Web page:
Courtesy of Mat Kendrick, we have ourselves the first piece of plausible-sounding transfer gossip of the summer; with talks on a new deal having stalled mid-season, West Ham boss Sam Allardyce is reportedly interested in bringing James Collins back to West Ham. The 28-year-old central defender will discuss his future with new manager Paul Lambert early next month when the players return to training, and given a somewhat spotty off-pitch disciplinary record and the glaring need for improvements along Villa's back line it would be little surprise to see Collins to be one of Villa players to make an exit before September.
Collins has had an up-and-down three years with Villa; at the best of times he was a part of one of the Premier League's most imposing back lines. At other times he's been a pretty major liability, never the single biggest problem with Aston Villa's defense but seldom covering himself in a great deal of glory. It's becoming increasingly apparent that, in most tactical systems, pairings such as Dunne and Collins just don't really work all that well; one slow and plodding but unquestionably hard bastard is fine, even an asset, but two of them can lead to some significant problems. Given the choice between Dunne and Collins to fill that role, I'm going to pick Dunne every time, even when taking the age difference into consideration.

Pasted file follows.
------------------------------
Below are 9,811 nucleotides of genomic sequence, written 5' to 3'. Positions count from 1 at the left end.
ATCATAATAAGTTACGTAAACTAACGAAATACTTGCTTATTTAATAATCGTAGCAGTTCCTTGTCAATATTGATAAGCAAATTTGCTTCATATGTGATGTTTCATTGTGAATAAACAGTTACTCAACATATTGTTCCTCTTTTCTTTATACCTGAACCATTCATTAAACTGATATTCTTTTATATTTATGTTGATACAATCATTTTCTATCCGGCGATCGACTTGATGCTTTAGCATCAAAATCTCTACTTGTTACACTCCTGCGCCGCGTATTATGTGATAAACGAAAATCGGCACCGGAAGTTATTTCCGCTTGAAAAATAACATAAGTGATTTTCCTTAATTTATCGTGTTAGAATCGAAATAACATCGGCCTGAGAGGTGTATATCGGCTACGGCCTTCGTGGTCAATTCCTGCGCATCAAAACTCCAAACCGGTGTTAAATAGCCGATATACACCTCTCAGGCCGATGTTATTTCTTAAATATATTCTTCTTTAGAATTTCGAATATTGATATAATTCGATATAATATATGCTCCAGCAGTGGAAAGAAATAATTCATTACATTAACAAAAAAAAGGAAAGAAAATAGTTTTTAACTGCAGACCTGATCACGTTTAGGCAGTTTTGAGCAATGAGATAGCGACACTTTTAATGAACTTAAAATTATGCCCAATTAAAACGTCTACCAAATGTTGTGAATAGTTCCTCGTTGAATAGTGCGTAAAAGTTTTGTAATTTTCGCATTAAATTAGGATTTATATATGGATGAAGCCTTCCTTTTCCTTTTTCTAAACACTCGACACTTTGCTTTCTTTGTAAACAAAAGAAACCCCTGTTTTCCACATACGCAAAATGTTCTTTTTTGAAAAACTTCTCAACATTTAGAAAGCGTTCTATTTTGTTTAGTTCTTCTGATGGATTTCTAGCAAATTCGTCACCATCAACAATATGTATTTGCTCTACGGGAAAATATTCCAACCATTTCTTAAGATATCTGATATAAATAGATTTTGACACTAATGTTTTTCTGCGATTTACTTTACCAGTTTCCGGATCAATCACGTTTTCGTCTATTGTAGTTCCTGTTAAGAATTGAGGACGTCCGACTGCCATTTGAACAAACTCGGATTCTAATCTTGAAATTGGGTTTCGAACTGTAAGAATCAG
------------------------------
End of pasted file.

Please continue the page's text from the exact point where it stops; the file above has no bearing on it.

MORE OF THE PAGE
While it's unlikely Collins will fetch an especially outlandish transfer fee (anything over £3 million would be a major surprise) his departure would ease some of the strain on the wage budget. And depending on how much stock you put into off-pitch behavior, this could easily be a "good riddance to bad rubbish" kind of situation. Assuming West Ham's interest is real (and I see little reason to believe otherwise) this seems like a bit of a no-brainer; the defense is in desperate need of a makeover, keeping the wage budget at a sustainable level is still a serious concern, players that can provide more are available for far less, and Collins hasn't done a great deal these past few seasons to endear himself to the Villa faithful (or a disciplinarian manager looking to make his mark on his new team.)
James Collins isn't a bad player and I think he's gotten a bit of a worse rap than he really deserves, but this just makes a lot of sense for everyone involved. He's pretty much the perfect fit for Allardyce's system and easily replaceable. If the Hammers are willing to pony up something that manages to rise above the level of insulting, I'd expect Collins to be on his way rather quickly.